BWW Review: ROMEO & JULIET, Birmingham Royal Ballet

The jewel in the crown of the Birmingham Royal Ballet's Shakespeare season (perhaps aside from David Bintley's new Tempest), this production of Kenneth MacMillan's Romeo & Juliet has been a hotly anticipated production for many months. Although many choreographers have tackled Prokoviev's delicious, sweeping score, few, if any, others have achieved the dramatic sublimity of MacMillan's work.

This is a production of significant grandeur, set off to perfection by Paul Andrew's designs. Every scene could have been plucked from the painting of an Old Master, with a rich palette of reds, oranges and greens. The Capulet ballroom is particularly impressive; the ensemble strike dramatic poses - all arched backs and exaggerated hand movements - perfectly aligned with an imposing backdrop of arches, as though the ballet is a High Renaissance painting come to life.

Romeo & Juliet is a tale of extreme contrasts, and Prokoviev's score reflects this at every turn. From the scintillating build of the Act 1 ballet scene, right through to the bold march at the Capulet's masked ball, the music is imperative to our understanding of the narrative. The Royal Ballet Sinfonia play exquisitely; I feel shivers down my spine as the high, haunting violins induced Juliet to drink her sleeping potion.

Jenna Roberts and Iain Mackay give exquisite, committed performances as our star-crossed lovers. Their hunger for one another is palpable, conveyed with powerful eye contact, limbs intertwined and being physically pulled together, as if by elastic. The famous balcony pas de deux does not disappoint, and is one of the highlights of the evening. Macmillan's choreography breaks the lovers apart, only to give way to wonderful soaring lifts which so clearly encompass the weightless joy of new love.

Jenna Roberts is utterly convincing as Juliet. We follow her development from a young girl, bright eyed and played with her nurse (the fabulous Marion Tait), to a women consumed by passion and taking control of her own life for the first time. Her stage presence is captivating, with beautiful, expressive eyes and excellent use of weight and pull to clearly convey every emotion. Even as she sits on her bed, deliberating her next move, Roberts' performance is completely absorbing. Her dancing is a pleasure to watch; she really appears to float on air with light footwork and a gorgeous yet controlled suppleness to her upper body.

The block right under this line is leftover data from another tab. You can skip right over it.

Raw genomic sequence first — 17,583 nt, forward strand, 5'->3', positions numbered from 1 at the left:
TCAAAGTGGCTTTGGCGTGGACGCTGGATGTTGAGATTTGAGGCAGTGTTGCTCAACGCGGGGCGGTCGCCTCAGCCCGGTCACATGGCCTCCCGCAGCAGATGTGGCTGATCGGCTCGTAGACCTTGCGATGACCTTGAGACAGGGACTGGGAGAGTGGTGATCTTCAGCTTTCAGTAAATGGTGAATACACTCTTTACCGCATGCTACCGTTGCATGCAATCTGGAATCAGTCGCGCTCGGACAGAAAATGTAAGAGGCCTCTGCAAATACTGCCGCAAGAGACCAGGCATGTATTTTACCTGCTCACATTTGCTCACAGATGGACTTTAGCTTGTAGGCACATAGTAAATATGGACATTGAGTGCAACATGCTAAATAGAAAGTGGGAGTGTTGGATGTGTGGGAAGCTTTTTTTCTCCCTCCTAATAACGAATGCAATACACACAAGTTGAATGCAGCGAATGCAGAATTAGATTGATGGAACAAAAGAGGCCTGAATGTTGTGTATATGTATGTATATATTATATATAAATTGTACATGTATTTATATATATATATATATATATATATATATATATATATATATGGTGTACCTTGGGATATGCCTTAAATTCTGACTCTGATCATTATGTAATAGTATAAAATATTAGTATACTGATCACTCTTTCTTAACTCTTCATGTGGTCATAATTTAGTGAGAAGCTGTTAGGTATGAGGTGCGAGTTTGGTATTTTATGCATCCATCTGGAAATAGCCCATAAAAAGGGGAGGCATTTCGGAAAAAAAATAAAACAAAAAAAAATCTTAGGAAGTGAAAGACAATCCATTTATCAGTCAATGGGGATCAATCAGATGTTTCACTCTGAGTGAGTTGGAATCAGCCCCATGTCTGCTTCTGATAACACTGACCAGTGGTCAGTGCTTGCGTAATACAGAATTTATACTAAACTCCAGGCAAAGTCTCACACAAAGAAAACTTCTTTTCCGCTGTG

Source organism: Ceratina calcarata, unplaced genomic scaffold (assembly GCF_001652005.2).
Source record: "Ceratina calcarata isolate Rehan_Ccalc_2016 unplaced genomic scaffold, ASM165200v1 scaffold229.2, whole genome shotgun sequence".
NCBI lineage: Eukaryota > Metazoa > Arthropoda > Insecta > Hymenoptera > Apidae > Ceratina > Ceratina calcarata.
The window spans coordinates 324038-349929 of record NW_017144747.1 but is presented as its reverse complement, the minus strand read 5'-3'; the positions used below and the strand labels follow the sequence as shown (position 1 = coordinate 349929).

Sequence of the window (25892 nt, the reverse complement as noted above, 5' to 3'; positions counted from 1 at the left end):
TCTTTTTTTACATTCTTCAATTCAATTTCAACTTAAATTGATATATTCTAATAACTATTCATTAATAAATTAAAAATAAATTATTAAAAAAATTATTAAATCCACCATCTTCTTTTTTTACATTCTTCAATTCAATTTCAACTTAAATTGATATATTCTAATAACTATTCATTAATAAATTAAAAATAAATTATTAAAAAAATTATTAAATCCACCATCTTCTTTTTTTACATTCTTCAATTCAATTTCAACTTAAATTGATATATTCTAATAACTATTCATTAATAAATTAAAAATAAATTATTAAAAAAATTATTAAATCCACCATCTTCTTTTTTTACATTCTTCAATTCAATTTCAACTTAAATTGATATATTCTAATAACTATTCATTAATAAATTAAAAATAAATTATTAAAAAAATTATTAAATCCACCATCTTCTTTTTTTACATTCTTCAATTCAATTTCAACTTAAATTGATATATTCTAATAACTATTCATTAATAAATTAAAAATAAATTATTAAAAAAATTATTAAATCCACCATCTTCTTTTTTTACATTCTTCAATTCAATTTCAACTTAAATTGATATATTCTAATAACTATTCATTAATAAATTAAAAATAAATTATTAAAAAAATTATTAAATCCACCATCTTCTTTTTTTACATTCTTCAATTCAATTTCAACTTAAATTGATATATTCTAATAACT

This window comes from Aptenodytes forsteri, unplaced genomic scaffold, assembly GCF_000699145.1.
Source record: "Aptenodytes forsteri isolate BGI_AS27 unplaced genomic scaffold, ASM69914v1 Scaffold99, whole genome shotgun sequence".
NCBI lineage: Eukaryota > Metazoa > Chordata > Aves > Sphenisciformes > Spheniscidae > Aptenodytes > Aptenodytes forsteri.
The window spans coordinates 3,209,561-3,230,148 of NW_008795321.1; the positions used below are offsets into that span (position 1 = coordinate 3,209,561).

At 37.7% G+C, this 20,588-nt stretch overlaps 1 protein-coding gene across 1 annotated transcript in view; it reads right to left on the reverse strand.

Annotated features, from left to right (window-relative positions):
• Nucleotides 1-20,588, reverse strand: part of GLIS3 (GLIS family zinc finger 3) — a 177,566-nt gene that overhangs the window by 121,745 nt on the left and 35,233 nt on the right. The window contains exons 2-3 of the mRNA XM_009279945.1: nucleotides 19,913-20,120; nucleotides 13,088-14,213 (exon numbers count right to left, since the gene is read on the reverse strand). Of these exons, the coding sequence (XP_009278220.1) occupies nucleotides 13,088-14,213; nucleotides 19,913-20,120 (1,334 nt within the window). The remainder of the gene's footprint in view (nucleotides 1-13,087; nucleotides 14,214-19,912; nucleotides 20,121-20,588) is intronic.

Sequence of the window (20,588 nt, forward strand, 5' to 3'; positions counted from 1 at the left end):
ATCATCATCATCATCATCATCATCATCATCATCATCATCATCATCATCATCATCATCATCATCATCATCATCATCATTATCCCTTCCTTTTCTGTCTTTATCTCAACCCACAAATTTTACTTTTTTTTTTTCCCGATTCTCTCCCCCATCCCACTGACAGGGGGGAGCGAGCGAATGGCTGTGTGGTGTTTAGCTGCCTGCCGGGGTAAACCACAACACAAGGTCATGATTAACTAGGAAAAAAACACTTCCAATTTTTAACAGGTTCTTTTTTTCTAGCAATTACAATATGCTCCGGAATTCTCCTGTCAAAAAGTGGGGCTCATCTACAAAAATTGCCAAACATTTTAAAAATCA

Iain Mackay gives yet another sublime performance as Romeo, proving that he surely must be one of the best dramatic dancer-actors in the country. It is clear to see why Juliet is so infatuated with him; his cheeky smile, lively nature and obvious passion would endear him to any woman - expect from Rosaline!

Every single member of this exceptional company gives a dedicated performance, encouraging the audience to completely invest themselves in the story. Mathias Dingman and Yasuo Atsuji are delightful as Mercutio and Benvolio respectively, with lively performances and crisp, clean dancing. Tyrone Singleton is a wonderful Tybalt, who poses a real threat towards Romeo that is often lacking in other interpretations. The sword fighting scenes which feature most male members of the Birmingham Royal Ballet are unbelievably intricate and coordinated, with all dancers displaying such accuracy and discipline.

It is hard to imagine another ballet which could so capture the hearts and minds of the audience. By the time we arrive at the heart wrenching bedroom pas de deux, and Romeo must take his leave, the audience share Juliet's fierce desperation as she clings, kisses and cries simultaneously.

Iain Mackay and Jenna Roberts are so committed to their roles that they can barely smile when they first emerge to take a curtain call, which is testament to their absolute unswerving commitment to their characters. The audience have shared their heartbreak and joy, their pleasure and pain, all whilst swept away on a beautiful tide of music and awe-inspiring dance.

The Birmingham Royal Ballet's Romeo & Juliet is a uniquely exquisite and emotional experience; one that I will watch again, and again, and again.

Photo: Roy Smiljanic



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From This Author Emma Cann

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